Book Image

ArcGIS Blueprints

By : Donald Eric Pimpler, Eric Pimpler
Book Image

ArcGIS Blueprints

By: Donald Eric Pimpler, Eric Pimpler

Overview of this book

This book is an immersive guide to take your ArcGIS Desktop application development skills to the next level It starts off by providing detailed description and examples of how to create ArcGIS Desktop Python toolboxes that will serve as containers for many of the applications that you will build. We provide several practical projects that involve building a local area/community map and extracting wildfire data. You will then learn how to build tools that can access data from ArcGIS Server using the ArcGIS REST API. Furthermore, we deal with the integration of additional open source Python libraries into your applications, which will help you chart and graph advanced GUI development; read and write JSON, CSV, and XML format data sources; write outputs to Google Earth Pro, and more. Along the way, you will be introduced to advanced ArcPy Mapping and ArcPy Data Access module techniques and use data-driven Pages to automate the creation of map books. Finally, you will learn advanced techniques to work with video and social media feeds. By the end of the book, you will have your own desktop application without having spent too much time learning sophisticated theory.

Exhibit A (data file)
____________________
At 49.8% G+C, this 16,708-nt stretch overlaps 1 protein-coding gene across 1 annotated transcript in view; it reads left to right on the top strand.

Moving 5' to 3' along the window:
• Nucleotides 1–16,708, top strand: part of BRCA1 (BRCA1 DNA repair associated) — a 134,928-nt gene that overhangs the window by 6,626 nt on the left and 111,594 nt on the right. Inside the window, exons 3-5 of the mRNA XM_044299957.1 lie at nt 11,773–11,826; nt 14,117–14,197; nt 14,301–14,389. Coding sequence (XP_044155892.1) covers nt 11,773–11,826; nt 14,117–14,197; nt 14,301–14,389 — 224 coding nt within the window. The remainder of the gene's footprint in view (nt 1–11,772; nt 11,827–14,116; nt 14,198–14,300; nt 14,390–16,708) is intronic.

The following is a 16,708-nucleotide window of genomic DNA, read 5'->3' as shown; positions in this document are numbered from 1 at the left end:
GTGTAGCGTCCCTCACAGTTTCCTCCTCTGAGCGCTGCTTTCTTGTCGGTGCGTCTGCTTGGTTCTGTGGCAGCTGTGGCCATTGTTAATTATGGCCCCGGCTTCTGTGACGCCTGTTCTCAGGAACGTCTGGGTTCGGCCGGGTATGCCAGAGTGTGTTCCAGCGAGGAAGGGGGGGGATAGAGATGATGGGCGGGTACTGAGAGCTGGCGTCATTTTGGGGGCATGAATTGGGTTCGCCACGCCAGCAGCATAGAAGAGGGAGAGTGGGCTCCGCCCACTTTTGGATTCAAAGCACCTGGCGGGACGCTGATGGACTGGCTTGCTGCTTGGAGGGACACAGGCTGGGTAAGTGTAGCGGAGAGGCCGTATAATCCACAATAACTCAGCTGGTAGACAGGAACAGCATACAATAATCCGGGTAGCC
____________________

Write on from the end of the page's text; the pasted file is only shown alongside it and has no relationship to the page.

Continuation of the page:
Table of Contents (18 chapters)
ArcGIS Blueprints
About the Author
About the Reviewers

Chapter 4. Analyzing Crime Patterns with ArcGIS Desktop, ArcPy, and Plotly(Part 1)

This is the first of two chapters that will cover the creation of crime analysis tools, using a combination of ArcGIS Desktop with arcpy, arcpy.mapping, and arcpy.da along with the Python requests and plotly modules. Data for the application will be pulled from the Seattle Open Data initiative, which contains crime data, among many other datasets. The Socrata API will be used to request the crime data that will be used in our analysis tools.

Three tools will be built in this chapter and added to a custom ArcGIS Python Toolbox. The initial focus of this chapter will be the construction of a tool that connects to the open database using the Python requests module with the Socrata API to request and receive data. The data will be written to a local geodatabase feature class. A second tool will take the imported records and aggregate to boundary datasets, such as census block groups, police precincts, and neighborhood...